1. Another day, still no word on the law license controversy from Attorney David Kravitz
Another day, still no word on the law license controversy from David Kravits. Kravitz an editor and founder of Blue Mass Group is also an attorney. He clerked for Sandra Day O’Connor at the Supreme Court of the United States.
He is usually the first person to opine on legal issues as they enter the public sphere. He has been silent since the fact that Warren is not licensed to practice in Massachusetts became known.
The cat must have his tounge. I have a feeling thought that the cat’s name is Doug Rubin.
2. BMG says, hey Tierney may be corrupt, but it’s really important Pelosi is speaker
Our friend Charley Blandy over at Blue Mass Group stated that, well yes Congressman Tierney may be corrupt, but hey he’ll vote for Pelosi, so hold your nose. Vote Tierney, You Just Gotta is the name of the post.
Let’s deal with the ethical question first and foremost. I am not an expert on the Tierney tax case; I am not an accountant. I am happy to hear from, and be swayed by the opinions, of either. But as far as I can tell, there is no clear-cut case that shows that Tierney must have known that his brothers-in-law were engaged in illegal activity. Is it plausible that he knew? Sure it is. Is it plausible that he didn’t? Also yes. He can’t prove his innocence any more than his brothers-in-law can prove his guilt. The prosecutors didn’t try to nail him. So there you have it.
But the elephant in the room is control of the US House of Representatives, which is now in play. If Richard Tisei is elected, the first and most important vote he will take is for John Boehner as Speaker of the House and Eric Cantor as majority leader – which also means Republicans in control of House committees:
It’s not surprising, they are the guys after all that help keep the Beacon Hill Machine in Power.
3. LG Murray’s Buddy Mike McLaughlin in deeper trouble
The Boston Globe has uncovered that Mike McGlaughlin, the illegal fundraiser for Tim Murray, diverted federal money for his own use. The Boston Globe has the story.
Former Chelsea housing chief Michael E. McLaughlin appears to have diverted millions in federal money from construction projects for low-income family and elderly housing, records show, freeing up an enormous slush fund that benefited himself, his family, and his friends, while leaving tenants to make do in dreary apartments that have not been updated in 50 years or more.
A Globe review of almost $9 million in federal funding paid to McLaughlin’s agency since 2002 found that more than $3.5 million of it was slated for projects that were not done, despite written promises to use the money to pay for new kitchen cabinets, baseboard heating, boilers, elevators, waterproofing, and other capital improvements.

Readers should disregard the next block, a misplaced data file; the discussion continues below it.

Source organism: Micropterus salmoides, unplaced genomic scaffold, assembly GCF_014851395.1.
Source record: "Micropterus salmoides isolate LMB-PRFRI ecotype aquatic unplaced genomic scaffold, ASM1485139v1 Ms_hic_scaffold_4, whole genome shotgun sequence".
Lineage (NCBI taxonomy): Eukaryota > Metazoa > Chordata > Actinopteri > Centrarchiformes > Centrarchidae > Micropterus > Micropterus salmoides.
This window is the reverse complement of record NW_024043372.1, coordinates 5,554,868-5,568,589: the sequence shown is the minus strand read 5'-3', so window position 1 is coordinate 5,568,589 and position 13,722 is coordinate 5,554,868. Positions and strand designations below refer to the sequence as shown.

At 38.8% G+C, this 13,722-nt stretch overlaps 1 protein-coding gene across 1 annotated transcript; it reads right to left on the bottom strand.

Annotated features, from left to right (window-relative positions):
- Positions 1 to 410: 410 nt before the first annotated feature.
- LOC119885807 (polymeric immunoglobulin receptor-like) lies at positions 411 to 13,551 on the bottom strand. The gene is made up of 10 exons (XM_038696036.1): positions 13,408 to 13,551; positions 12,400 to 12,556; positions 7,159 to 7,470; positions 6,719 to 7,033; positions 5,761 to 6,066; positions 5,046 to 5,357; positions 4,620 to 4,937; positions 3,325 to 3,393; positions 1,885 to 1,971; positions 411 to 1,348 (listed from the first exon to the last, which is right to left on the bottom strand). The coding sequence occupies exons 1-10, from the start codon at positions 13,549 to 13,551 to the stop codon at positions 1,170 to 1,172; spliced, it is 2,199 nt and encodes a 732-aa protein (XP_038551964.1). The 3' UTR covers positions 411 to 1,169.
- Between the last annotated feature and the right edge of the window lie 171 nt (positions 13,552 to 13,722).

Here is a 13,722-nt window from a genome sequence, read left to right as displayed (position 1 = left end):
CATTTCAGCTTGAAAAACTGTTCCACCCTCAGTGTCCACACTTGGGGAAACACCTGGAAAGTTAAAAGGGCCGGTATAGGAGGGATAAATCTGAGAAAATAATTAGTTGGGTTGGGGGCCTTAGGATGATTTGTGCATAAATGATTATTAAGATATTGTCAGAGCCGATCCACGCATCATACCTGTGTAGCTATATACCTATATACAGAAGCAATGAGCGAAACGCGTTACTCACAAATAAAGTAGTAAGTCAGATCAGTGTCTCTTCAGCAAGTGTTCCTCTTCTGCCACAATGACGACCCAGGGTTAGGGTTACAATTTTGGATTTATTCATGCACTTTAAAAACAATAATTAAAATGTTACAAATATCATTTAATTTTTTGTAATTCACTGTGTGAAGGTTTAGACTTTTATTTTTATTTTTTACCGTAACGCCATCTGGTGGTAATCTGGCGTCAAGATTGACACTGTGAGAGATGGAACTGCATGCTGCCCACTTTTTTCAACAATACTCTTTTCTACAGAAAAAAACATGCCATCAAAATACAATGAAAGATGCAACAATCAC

Instead money went to lavish salaries and travel, to poorly documented everyday expenditures such as $530,000 paid to the city of Chelsea for trash pickup, and more unusual expenses such as the $165,000 the authority paid a social service agency that hired McLaughlin’s son Matthew to oversee maintenance work at the authority.
I wonder if Blue Mass Group thinks you gotta Vote Murray. You just gotta?
4. Lowell continues to be the center of the universe
Ask any Lowellian they’ll tell you, Lowell is the de facto center of the universe. And last night it certainly was and the Lowell Sun has the story.
As U.S. Rep. Niki Tsongas, a Lowell Democrat, put it late Monday: “Lowell was the center of the universe tonight.”
Gregory’s colleague, NBC News’ Capitol Hill correspondent Kelly O’Donnell, tweeted photos of the crowd surrounding the arena before the debate. “Biggest pre debate crowd for senate race I’ve seen,” O’Donnell tweeted from the account @KellyO.
Local political figures could be seen among the hundreds outside, with Lowell City Councilors Marty Lorrey and Vesna Nuon rallying the troops for Warren.
Niki, not just last night but every night.
5. Globe: Romney overcame similar deficit in 2002
A very good story in today’s Boston Globe regarding the 2002 Romney race and how his debate performnces closed the gap.
There are many ways in which Romney’s flagging 2012 presidential campaign is different from his gubernatorial race of a decade ago. He’s fighting on multiple fronts, in multiple states, with an electoral map to victory that veers from difficult to daunting. And he’s facing an incumbent president with ample political skills and resources.
Yet, the parallels can be instructive.
Several weeks after Romney, with no primary opponent, officially became the Republican gubernatorial nominee in 2002, a late September poll showed he had not only lost his lead but had slipped six points behind his Democratic opponent, state Treasurer Shannon O’Brien.